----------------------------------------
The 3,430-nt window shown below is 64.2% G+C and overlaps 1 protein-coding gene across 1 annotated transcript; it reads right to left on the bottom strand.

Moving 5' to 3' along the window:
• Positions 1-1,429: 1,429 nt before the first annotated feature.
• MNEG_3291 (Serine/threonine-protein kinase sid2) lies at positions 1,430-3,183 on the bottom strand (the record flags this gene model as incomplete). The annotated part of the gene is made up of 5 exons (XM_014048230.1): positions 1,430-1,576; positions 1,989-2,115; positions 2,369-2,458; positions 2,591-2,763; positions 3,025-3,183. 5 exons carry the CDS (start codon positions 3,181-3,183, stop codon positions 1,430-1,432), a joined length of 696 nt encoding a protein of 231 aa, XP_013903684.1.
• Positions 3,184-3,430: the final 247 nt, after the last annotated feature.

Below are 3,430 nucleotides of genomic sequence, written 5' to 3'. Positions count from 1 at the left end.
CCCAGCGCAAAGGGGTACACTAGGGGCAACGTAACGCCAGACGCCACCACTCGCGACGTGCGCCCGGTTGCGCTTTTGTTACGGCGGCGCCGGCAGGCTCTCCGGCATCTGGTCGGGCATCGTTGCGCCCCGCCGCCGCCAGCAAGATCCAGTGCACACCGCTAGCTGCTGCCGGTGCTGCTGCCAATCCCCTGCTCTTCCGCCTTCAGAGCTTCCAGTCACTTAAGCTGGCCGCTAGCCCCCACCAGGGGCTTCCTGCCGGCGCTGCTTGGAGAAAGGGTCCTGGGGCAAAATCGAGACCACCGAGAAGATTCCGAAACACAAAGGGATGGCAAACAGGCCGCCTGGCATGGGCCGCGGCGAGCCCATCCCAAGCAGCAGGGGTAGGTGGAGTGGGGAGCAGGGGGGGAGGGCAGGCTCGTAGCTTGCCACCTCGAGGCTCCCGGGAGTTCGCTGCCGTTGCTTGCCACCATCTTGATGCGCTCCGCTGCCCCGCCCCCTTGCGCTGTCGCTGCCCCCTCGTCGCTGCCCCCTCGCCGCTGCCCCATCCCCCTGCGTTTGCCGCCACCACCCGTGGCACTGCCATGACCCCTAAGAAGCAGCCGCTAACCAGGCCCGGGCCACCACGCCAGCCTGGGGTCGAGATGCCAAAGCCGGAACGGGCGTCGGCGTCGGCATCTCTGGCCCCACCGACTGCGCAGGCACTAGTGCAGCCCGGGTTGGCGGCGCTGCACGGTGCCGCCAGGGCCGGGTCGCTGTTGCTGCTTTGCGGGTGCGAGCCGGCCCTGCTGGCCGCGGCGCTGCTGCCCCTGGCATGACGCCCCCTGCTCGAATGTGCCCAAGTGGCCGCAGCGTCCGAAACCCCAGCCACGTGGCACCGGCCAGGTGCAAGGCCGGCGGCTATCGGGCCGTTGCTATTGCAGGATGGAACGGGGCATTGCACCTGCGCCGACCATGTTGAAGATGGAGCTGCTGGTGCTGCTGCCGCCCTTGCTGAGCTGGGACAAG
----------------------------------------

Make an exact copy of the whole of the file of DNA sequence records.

The 3,430-nt window shown below is 64.2% G+C and overlaps 1 protein-coding gene across 1 annotated transcript; it reads right to left on the bottom strand.

Moving 5' to 3' along the window:
• Positions 1-1,429: 1,429 nt before the first annotated feature.
• MNEG_3291 (Serine/threonine-protein kinase sid2) lies at positions 1,430-3,183 on the bottom strand (the record flags this gene model as incomplete). The annotated part of the gene is made up of 5 exons (XM_014048230.1): positions 1,430-1,576; positions 1,989-2,115; positions 2,369-2,458; positions 2,591-2,763; positions 3,025-3,183. 5 exons carry the CDS (start codon positions 3,181-3,183, stop codon positions 1,430-1,432), a joined length of 696 nt encoding a protein of 231 aa, XP_013903684.1.
• Positions 3,184-3,430: the final 247 nt, after the last annotated feature.

Below are 3,430 nucleotides of genomic sequence, written 5' to 3'. Positions count from 1 at the left end.
CCCAGCGCAAAGGGGTACACTAGGGGCAACGTAACGCCAGACGCCACCACTCGCGACGTGCGCCCGGTTGCGCTTTTGTTACGGCGGCGCCGGCAGGCTCTCCGGCATCTGGTCGGGCATCGTTGCGCCCCGCCGCCGCCAGCAAGATCCAGTGCACACCGCTAGCTGCTGCCGGTGCTGCTGCCAATCCCCTGCTCTTCCGCCTTCAGAGCTTCCAGTCACTTAAGCTGGCCGCTAGCCCCCACCAGGGGCTTCCTGCCGGCGCTGCTTGGAGAAAGGGTCCTGGGGCAAAATCGAGACCACCGAGAAGATTCCGAAACACAAAGGGATGGCAAACAGGCCGCCTGGCATGGGCCGCGGCGAGCCCATCCCAAGCAGCAGGGGTAGGTGGAGTGGGGAGCAGGGGGGGAGGGCAGGCTCGTAGCTTGCCACCTCGAGGCTCCCGGGAGTTCGCTGCCGTTGCTTGCCACCATCTTGATGCGCTCCGCTGCCCCGCCCCCTTGCGCTGTCGCTGCCCCCTCGTCGCTGCCCCCTCGCCGCTGCCCCATCCCCCTGCGTTTGCCGCCACCACCCGTGGCACTGCCATGACCCCTAAGAAGCAGCCGCTAACCAGGCCCGGGCCACCACGCCAGCCTGGGGTCGAGATGCCAAAGCCGGAACGGGCGTCGGCGTCGGCATCTCTGGCCCCACCGACTGCGCAGGCACTAGTGCAGCCCGGGTTGGCGGCGCTGCACGGTGCCGCCAGGGCCGGGTCGCTGTTGCTGCTTTGCGGGTGCGAGCCGGCCCTGCTGGCCGCGGCGCTGCTGCCCCTGGCATGACGCCCCCTGCTCGAATGTGCCCAAGTGGCCGCAGCGTCCGAAACCCCAGCCACGTGGCACCGGCCAGGTGCAAGGCCGGCGGCTATCGGGCCGTTGCTATTGCAGGATGGAACGGGGCATTGCACCTGCGCCGACCATGTTGAAGATGGAGCTGCTGGTGCTGCTGCCGCCCTTGCTGAGCTGGGACAAG